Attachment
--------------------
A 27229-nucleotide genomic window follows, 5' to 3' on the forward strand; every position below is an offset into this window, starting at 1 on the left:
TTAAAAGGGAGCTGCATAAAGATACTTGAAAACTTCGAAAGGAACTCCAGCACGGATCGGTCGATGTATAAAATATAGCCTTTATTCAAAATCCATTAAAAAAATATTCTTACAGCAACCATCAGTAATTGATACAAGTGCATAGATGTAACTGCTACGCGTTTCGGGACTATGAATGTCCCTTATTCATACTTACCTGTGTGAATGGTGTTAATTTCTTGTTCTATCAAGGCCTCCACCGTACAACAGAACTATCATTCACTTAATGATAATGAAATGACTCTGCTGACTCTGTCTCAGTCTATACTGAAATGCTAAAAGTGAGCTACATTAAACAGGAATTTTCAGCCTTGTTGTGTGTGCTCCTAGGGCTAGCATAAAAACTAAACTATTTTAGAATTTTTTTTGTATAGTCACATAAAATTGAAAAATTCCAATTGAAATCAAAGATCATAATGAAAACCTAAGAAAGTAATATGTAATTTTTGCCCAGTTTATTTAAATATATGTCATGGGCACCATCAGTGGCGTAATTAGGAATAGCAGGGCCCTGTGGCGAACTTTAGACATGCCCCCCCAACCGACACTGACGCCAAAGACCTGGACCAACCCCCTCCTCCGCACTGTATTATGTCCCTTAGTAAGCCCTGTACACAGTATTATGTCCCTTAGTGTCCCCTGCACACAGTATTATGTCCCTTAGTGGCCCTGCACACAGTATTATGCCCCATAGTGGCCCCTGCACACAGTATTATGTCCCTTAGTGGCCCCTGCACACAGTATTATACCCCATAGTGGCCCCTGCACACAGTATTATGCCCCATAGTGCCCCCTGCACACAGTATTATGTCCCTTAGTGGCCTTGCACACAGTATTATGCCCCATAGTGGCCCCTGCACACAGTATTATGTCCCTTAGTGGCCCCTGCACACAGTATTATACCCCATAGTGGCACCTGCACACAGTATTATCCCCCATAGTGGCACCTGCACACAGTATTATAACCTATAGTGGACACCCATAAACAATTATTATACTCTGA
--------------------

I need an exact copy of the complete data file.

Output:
A 27229-nucleotide genomic window follows, 5' to 3' on the forward strand; every position below is an offset into this window, starting at 1 on the left:
TTAAAAGGGAGCTGCATAAAGATACTTGAAAACTTCGAAAGGAACTCCAGCACGGATCGGTCGATGTATAAAATATAGCCTTTATTCAAAATCCATTAAAAAAATATTCTTACAGCAACCATCAGTAATTGATACAAGTGCATAGATGTAACTGCTACGCGTTTCGGGACTATGAATGTCCCTTATTCATACTTACCTGTGTGAATGGTGTTAATTTCTTGTTCTATCAAGGCCTCCACCGTACAACAGAACTATCATTCACTTAATGATAATGAAATGACTCTGCTGACTCTGTCTCAGTCTATACTGAAATGCTAAAAGTGAGCTACATTAAACAGGAATTTTCAGCCTTGTTGTGTGTGCTCCTAGGGCTAGCATAAAAACTAAACTATTTTAGAATTTTTTTTGTATAGTCACATAAAATTGAAAAATTCCAATTGAAATCAAAGATCATAATGAAAACCTAAGAAAGTAATATGTAATTTTTGCCCAGTTTATTTAAATATATGTCATGGGCACCATCAGTGGCGTAATTAGGAATAGCAGGGCCCTGTGGCGAACTTTAGACATGCCCCCCCAACCGACACTGACGCCAAAGACCTGGACCAACCCCCTCCTCCGCACTGTATTATGTCCCTTAGTAAGCCCTGTACACAGTATTATGTCCCTTAGTGTCCCCTGCACACAGTATTATGTCCCTTAGTGGCCCTGCACACAGTATTATGCCCCATAGTGGCCCCTGCACACAGTATTATGTCCCTTAGTGGCCCCTGCACACAGTATTATACCCCATAGTGGCCCCTGCACACAGTATTATGCCCCATAGTGCCCCCTGCACACAGTATTATGTCCCTTAGTGGCCTTGCACACAGTATTATGCCCCATAGTGGCCCCTGCACACAGTATTATGTCCCTTAGTGGCCCCTGCACACAGTATTATACCCCATAGTGGCACCTGCACACAGTATTATCCCCCATAGTGGCACCTGCACACAGTATTATAACCTATAGTGGACACCCATAAACAATTATTATACTCTGA